Vincere Screen 9 articles



Vincere Poster
  • To be sure, the director’s a formidable film artist, technically accomplished and sensationally riveting when working at the top of his game. That’s part of what makes Vincere such a grandiose whiff. A younger filmmaker might be forgiven the flashy, combustive excesses ofVincere’s thunderous march through time, which neither advances a coherent vision of epoch-defining events nor does the hard work of establishing Dalser’s legitimacy as a saintly figure worthy of sustained empathy.

  • [When Vincere] introduced Benito Mussolini right off the bat, I confess that I inwardly groaned, steeling myself for another dull, dutiful biopic. Whereupon the 70-year-old Bellocchio unleashed an aural and visual assault so dizzying and unrelenting that it more or less recapitulates the birth of Fascism in cinematic form. Mundane film-critic adjectives like “operatic” and “expressionistic” fail to convey the vivid sense of being steamrolled in your seat by the first hour’s nunchuck intertitles

  • The romance between Dalser and Mussolini doesn't simply sour; it is violently expunged and suppressed as an exercise of political omnipotence. Vincere represents a new spin on Bellocchio's customary bombast since he builds the aggression of fascist aesthetics into the texture of the film -- jagged slogans repeatedly hurled from the screen, low angle shots of gargantuan architecture, and a Futurist shattering of the cinematic picture plane.

  • Timi channels Klaus Kinski in his virtuoso reading of Mussolini, projecting with the full force of his muscular frame. In contrast, Mezzogiorno superbly expresses Dalser’s decline from sultry assurance to anguished obsession.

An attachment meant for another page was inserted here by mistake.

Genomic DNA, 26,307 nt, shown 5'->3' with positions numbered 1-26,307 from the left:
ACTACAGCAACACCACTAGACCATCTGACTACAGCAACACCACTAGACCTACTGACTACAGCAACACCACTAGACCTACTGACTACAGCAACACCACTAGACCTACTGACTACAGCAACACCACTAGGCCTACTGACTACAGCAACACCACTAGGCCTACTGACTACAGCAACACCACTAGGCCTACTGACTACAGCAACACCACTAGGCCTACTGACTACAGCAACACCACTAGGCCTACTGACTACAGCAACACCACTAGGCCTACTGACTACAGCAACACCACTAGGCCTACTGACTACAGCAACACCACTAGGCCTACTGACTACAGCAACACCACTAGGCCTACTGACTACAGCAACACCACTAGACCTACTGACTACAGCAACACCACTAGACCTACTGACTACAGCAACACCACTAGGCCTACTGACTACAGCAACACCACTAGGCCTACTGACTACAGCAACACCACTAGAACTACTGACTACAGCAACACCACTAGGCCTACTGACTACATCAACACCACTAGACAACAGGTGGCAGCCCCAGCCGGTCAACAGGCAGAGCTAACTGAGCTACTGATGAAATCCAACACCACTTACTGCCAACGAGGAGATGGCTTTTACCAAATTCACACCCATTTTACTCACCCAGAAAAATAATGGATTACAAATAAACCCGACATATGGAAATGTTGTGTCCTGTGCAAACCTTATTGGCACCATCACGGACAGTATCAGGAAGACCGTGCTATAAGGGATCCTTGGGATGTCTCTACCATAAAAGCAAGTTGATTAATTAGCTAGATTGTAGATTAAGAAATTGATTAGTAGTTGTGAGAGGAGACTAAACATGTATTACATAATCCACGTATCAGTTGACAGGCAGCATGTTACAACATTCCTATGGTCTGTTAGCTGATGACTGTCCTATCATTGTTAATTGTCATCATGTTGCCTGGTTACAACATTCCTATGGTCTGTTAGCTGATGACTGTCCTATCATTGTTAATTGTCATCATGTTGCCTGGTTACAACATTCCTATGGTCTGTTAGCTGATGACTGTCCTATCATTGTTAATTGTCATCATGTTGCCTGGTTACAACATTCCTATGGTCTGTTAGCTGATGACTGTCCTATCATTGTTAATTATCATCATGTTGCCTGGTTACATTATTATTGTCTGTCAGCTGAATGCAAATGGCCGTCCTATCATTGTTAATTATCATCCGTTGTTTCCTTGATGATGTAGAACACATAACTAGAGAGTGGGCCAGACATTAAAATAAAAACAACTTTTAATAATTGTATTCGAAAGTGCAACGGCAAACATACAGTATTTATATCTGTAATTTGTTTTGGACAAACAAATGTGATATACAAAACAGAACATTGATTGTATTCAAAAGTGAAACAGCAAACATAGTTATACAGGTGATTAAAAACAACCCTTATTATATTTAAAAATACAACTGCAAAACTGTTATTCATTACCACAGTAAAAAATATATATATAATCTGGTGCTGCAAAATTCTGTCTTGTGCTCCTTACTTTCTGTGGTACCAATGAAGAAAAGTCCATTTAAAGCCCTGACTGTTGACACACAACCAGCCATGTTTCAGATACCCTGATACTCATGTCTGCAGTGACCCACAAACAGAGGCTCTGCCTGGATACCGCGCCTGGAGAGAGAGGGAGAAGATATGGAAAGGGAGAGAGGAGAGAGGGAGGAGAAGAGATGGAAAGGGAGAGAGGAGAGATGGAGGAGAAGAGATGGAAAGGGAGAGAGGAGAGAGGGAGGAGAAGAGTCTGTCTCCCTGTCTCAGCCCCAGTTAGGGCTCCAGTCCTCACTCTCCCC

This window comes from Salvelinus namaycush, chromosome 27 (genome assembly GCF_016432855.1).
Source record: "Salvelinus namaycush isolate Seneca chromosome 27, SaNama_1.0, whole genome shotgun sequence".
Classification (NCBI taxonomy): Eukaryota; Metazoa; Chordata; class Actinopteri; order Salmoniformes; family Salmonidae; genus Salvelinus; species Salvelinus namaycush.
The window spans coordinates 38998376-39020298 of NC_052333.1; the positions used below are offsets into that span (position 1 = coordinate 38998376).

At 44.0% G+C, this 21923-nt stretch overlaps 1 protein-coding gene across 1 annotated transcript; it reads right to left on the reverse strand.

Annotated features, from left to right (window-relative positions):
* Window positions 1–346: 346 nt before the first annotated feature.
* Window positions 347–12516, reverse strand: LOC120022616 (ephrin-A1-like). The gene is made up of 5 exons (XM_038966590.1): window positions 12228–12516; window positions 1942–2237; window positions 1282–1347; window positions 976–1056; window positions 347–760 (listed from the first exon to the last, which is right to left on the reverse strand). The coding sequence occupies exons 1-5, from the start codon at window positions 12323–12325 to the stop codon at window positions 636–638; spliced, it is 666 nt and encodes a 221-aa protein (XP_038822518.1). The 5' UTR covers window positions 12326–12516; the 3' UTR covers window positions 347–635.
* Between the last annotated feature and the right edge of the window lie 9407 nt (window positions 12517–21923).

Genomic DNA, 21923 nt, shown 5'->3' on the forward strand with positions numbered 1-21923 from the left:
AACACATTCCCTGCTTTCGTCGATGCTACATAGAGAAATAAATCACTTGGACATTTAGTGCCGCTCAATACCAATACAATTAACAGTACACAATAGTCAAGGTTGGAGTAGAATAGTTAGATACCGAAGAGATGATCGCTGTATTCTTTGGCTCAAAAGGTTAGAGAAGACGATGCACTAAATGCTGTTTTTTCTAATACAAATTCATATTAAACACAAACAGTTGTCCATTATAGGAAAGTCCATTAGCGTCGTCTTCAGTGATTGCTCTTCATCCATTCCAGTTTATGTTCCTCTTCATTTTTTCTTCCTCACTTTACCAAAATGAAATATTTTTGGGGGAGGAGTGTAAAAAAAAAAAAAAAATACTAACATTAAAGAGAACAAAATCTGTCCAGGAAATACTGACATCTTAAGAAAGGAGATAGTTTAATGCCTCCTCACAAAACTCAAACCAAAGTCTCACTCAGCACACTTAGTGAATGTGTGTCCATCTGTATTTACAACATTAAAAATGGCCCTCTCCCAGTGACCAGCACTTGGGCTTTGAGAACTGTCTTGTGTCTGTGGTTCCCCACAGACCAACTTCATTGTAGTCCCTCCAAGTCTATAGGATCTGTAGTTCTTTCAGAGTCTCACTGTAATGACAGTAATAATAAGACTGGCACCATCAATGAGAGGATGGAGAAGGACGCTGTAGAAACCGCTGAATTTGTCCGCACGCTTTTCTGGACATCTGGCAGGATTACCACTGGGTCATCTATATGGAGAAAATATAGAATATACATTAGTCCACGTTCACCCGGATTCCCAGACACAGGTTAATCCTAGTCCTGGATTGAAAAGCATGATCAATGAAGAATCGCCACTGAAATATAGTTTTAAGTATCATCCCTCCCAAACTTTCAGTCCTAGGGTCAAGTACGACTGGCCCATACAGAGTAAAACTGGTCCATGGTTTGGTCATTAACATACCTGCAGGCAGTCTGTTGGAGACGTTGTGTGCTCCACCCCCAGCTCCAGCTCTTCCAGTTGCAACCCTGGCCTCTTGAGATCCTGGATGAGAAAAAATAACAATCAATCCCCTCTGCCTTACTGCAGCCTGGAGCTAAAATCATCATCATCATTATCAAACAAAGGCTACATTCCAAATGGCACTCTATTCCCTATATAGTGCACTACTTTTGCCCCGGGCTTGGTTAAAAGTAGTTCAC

• The through line for Bellocchio is cinema itself, from an early scene in which fighting movie patrons become a sort of living newsreel, to the many archival film clips and propaganda slogans ingeniously worked into the body of the film. The history of 20th-century Italy emerges as a kind of grandly cinematic delusion, andVincere as a timely cautionary tale about despots who fancy themselves media barons — and vice versa.

  • If Bellocchio's film were nothing but a recreation of a forgotten historical footnote, it would stand as an accomplished bit of work and the discussion would end there. But crafting a skillful period drama is only the beginning of the filmmaker's ambitions. If anything, Vincere is more interesting for what it says about the historical memory it revives than for that memory itself.

  • Less a biography on the early life of Fascist leader Benito Mussolini than a dissection into creating (and sustaining) a cult of personality, Marco Bellocchio's Vincere is a textured, operatic, and incisive historical fiction...

  • Boldly melodramatic yet undeniably powerful, Vincere is a return to accessibility for director Marco Bellocchio, who swaddles his movie in color and operatic flourishes.

  • In summary, VINCERE suggests the fatuous historical dramas that usually sweep the Academy Awards; in execution, it may be the most tantalizing film of Bellocchio's venerable career. The first half... has a pulsating momentum that's all but irresistible: This is the sort of filmmaking that bypasses the eyes and ears and goes straight for the central nervous system. But VINCERE is not only a great formal achievement; it's a singularly complex portrait of History.

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